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Burning: A summer of fire, smoke, ash and change

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Posted September 3, 2015 by Ray Grigg in Climate Change
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Burning: A summer of fire, smoke, ash and change

Photo: Province of British Columbia/Flickr CC licence

Wildfires are ripping across California, Oregon, Washington, British Columbia and Alaska during this summer of 2015, the result of unprecedented droughts and record temperatures. Millions of hectares are being burned along with hundreds of homes. Fire-fighting costs are multiplying, the economic damage is soaring and the environmental consequences are foreboding.

The old ecologies of the Pacific Northwest are being reshaped as climate change begins the long and disruptive process of altering the weather and remaking the biological structure of the region.

Washington fires claim lives, threaten BC

Countless statistics tumble out of news reports as uncontrolled fires scorch California and dozens of active fires burn in Oregon and Washington. Bushfires explode because of unprecedented heat and wind, igniting whole neighbourhoods and even parts of downtowns, as was the case at the end of June in Wenatchee. Sometimes firefighters are the casualties.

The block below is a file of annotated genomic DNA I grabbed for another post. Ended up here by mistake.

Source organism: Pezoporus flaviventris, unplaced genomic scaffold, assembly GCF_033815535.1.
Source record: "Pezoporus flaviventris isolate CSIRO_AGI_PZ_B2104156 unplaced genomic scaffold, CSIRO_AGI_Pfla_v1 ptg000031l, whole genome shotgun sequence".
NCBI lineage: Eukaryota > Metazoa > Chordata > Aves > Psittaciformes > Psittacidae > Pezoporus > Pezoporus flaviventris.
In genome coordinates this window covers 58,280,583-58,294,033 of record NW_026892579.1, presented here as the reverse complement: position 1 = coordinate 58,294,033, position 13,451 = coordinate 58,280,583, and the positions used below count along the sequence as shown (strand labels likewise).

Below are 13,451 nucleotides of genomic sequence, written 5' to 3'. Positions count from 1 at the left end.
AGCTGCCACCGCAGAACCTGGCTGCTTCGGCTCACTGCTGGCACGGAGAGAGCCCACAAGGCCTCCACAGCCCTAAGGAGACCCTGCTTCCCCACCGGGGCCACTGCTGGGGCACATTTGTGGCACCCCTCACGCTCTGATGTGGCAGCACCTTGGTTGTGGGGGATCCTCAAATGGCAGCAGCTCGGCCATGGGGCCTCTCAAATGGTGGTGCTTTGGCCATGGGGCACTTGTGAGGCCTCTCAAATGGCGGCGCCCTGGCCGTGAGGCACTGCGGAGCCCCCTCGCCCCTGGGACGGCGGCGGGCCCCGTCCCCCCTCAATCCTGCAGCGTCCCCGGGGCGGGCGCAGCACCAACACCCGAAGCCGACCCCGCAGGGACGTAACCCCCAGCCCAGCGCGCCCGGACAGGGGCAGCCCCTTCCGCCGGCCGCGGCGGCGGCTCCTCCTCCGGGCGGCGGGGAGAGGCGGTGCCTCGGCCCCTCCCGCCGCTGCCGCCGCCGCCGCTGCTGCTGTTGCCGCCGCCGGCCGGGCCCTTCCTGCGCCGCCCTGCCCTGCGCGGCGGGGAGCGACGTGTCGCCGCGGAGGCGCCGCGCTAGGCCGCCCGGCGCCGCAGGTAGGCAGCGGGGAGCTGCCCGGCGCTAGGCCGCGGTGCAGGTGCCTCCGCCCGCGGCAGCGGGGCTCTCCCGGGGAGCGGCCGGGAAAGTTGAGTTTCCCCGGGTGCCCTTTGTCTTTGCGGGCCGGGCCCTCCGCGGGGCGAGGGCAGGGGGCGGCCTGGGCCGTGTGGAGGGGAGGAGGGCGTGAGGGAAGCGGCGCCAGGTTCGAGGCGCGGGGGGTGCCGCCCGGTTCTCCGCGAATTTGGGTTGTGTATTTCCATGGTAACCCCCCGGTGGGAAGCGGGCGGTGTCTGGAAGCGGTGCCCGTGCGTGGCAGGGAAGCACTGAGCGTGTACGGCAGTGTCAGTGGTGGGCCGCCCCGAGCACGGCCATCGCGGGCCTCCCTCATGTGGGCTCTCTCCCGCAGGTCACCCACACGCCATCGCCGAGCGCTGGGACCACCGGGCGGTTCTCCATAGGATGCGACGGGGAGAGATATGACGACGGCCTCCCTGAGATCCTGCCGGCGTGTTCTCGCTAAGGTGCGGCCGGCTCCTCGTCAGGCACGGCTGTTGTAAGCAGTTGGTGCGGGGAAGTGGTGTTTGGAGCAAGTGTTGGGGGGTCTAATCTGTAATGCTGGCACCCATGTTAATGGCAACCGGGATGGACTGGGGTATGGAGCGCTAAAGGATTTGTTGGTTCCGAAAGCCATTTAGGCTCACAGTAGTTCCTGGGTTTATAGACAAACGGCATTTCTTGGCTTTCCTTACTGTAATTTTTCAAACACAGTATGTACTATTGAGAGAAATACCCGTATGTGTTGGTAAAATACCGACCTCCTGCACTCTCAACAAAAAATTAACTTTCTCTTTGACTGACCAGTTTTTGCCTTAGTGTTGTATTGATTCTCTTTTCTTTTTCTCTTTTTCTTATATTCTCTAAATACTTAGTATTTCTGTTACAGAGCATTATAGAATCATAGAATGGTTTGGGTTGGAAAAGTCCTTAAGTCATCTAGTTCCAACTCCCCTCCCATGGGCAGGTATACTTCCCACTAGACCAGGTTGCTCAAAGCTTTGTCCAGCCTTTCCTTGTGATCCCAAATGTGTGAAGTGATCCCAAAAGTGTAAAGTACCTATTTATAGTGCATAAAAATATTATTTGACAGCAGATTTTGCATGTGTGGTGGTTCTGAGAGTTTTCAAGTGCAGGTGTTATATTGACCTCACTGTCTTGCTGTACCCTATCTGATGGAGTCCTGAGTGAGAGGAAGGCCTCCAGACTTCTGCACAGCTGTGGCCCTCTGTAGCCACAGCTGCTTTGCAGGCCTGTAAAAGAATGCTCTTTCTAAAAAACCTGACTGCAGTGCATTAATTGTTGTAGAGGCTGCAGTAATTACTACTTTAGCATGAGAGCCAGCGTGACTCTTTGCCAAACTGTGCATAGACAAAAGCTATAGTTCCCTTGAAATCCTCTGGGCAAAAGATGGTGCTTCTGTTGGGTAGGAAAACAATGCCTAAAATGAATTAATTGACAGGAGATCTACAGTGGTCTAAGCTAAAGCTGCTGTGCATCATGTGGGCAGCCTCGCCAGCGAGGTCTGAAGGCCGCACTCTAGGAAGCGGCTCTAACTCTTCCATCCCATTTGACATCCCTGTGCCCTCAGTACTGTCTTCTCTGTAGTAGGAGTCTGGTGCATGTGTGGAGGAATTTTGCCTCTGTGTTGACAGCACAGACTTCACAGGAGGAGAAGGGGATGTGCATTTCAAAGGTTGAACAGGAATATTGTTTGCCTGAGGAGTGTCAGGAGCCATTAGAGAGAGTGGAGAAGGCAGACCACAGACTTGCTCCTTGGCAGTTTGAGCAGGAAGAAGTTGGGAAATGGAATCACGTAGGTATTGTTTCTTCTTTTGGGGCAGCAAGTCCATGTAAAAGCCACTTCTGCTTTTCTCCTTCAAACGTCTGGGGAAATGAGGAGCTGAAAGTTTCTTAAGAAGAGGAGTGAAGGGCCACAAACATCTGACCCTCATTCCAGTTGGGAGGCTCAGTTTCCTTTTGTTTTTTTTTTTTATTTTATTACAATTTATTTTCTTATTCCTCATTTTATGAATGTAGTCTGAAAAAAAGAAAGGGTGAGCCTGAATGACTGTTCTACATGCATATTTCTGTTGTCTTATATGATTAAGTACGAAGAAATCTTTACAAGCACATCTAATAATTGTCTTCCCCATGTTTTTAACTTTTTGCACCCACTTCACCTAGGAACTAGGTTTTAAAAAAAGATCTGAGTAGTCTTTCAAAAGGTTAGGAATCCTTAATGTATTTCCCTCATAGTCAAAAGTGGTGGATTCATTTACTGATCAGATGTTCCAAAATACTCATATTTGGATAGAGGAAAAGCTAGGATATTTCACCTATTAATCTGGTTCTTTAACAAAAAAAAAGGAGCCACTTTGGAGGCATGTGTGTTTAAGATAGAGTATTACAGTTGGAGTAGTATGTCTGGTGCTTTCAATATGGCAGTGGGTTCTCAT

Grass becomes tinder in the Pacific Northwest, waiting for any spark to set off a conflagration. Washington stopped counting and even fighting some its fires during parts of August, letting them burn to exhaustion, whenever that may occur. At least one has spread northward toward British Columbia.

BC’s firefighting costs exceed budget by 4 times

BC’s fire situation is similar to that in the American states to the south. Over 1,734 have been counted in the province since April and firefighting costs of more than $224 million have dwarfed a budget of $63 million. The focus of media attention shifts quickly from place to place depending on the size of the fire, the loss of property and the extent of human tragedy. Some people have barely escaped with their lives as walls of flames have roared toward them. The charred bodies of dead wildlife are commonly found in the ashen remains of the blackened landscapes. The danger in BC is exacerbated by the 18 million hectares of interior forest attacked by the mountain pine beetle.

Baked Alaska

Alaska, like BC, has undergone an average temperature increase of about 1.4°C, mostly during the last 50 years, and is at least as vulnerable to the effects of rising temperatures, droughts and wildfires. Record areas of the state have burned in 2015, 183 more than the 216 fires that burned during the scorching season of 2004.

From a climate perspective, Alaska’s fires are particularly serious because they burn off the deep layers of organic insulation that are protecting the permafrost from further melting and the subsequent release of methane, a potent greenhouse gas. “Everything is connected,” notes Bob Bolton, a University of Alaska hydrologist.